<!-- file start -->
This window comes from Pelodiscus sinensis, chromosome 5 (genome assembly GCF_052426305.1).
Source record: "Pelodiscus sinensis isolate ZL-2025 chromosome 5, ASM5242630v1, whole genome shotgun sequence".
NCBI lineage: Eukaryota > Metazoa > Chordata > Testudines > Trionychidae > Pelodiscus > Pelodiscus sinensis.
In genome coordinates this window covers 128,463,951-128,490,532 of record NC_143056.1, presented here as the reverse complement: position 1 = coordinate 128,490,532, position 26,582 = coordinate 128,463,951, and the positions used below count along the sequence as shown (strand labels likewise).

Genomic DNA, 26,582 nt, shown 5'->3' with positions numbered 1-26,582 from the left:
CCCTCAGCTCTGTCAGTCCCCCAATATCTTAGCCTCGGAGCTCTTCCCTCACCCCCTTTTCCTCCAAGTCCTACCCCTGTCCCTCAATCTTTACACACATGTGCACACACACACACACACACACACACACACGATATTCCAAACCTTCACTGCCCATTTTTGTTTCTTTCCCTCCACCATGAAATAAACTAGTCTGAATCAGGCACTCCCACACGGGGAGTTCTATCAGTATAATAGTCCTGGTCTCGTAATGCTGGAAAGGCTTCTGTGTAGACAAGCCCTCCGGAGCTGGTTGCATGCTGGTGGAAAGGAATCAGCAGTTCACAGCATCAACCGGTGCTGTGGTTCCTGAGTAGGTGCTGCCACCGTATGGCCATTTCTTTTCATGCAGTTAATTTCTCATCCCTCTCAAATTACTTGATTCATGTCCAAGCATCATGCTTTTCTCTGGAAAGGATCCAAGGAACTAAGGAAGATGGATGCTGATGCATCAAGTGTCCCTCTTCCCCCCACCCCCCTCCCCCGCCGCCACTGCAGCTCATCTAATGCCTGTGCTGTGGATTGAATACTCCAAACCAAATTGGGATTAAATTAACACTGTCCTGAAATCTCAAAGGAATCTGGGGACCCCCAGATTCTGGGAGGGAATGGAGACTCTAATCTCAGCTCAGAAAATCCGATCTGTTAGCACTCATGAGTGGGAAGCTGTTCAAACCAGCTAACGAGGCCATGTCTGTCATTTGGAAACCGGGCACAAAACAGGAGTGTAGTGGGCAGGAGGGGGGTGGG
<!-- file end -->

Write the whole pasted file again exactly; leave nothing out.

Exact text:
This window comes from Pelodiscus sinensis, chromosome 5 (genome assembly GCF_052426305.1).
Source record: "Pelodiscus sinensis isolate ZL-2025 chromosome 5, ASM5242630v1, whole genome shotgun sequence".
NCBI lineage: Eukaryota > Metazoa > Chordata > Testudines > Trionychidae > Pelodiscus > Pelodiscus sinensis.
In genome coordinates this window covers 128,463,951-128,490,532 of record NC_143056.1, presented here as the reverse complement: position 1 = coordinate 128,490,532, position 26,582 = coordinate 128,463,951, and the positions used below count along the sequence as shown (strand labels likewise).

Genomic DNA, 26,582 nt, shown 5'->3' with positions numbered 1-26,582 from the left:
CCCTCAGCTCTGTCAGTCCCCCAATATCTTAGCCTCGGAGCTCTTCCCTCACCCCCTTTTCCTCCAAGTCCTACCCCTGTCCCTCAATCTTTACACACATGTGCACACACACACACACACACACACACACACGATATTCCAAACCTTCACTGCCCATTTTTGTTTCTTTCCCTCCACCATGAAATAAACTAGTCTGAATCAGGCACTCCCACACGGGGAGTTCTATCAGTATAATAGTCCTGGTCTCGTAATGCTGGAAAGGCTTCTGTGTAGACAAGCCCTCCGGAGCTGGTTGCATGCTGGTGGAAAGGAATCAGCAGTTCACAGCATCAACCGGTGCTGTGGTTCCTGAGTAGGTGCTGCCACCGTATGGCCATTTCTTTTCATGCAGTTAATTTCTCATCCCTCTCAAATTACTTGATTCATGTCCAAGCATCATGCTTTTCTCTGGAAAGGATCCAAGGAACTAAGGAAGATGGATGCTGATGCATCAAGTGTCCCTCTTCCCCCCACCCCCCTCCCCCGCCGCCACTGCAGCTCATCTAATGCCTGTGCTGTGGATTGAATACTCCAAACCAAATTGGGATTAAATTAACACTGTCCTGAAATCTCAAAGGAATCTGGGGACCCCCAGATTCTGGGAGGGAATGGAGACTCTAATCTCAGCTCAGAAAATCCGATCTGTTAGCACTCATGAGTGGGAAGCTGTTCAAACCAGCTAACGAGGCCATGTCTGTCATTTGGAAACCGGGCACAAAACAGGAGTGTAGTGGGCAGGAGGGGGGTGGG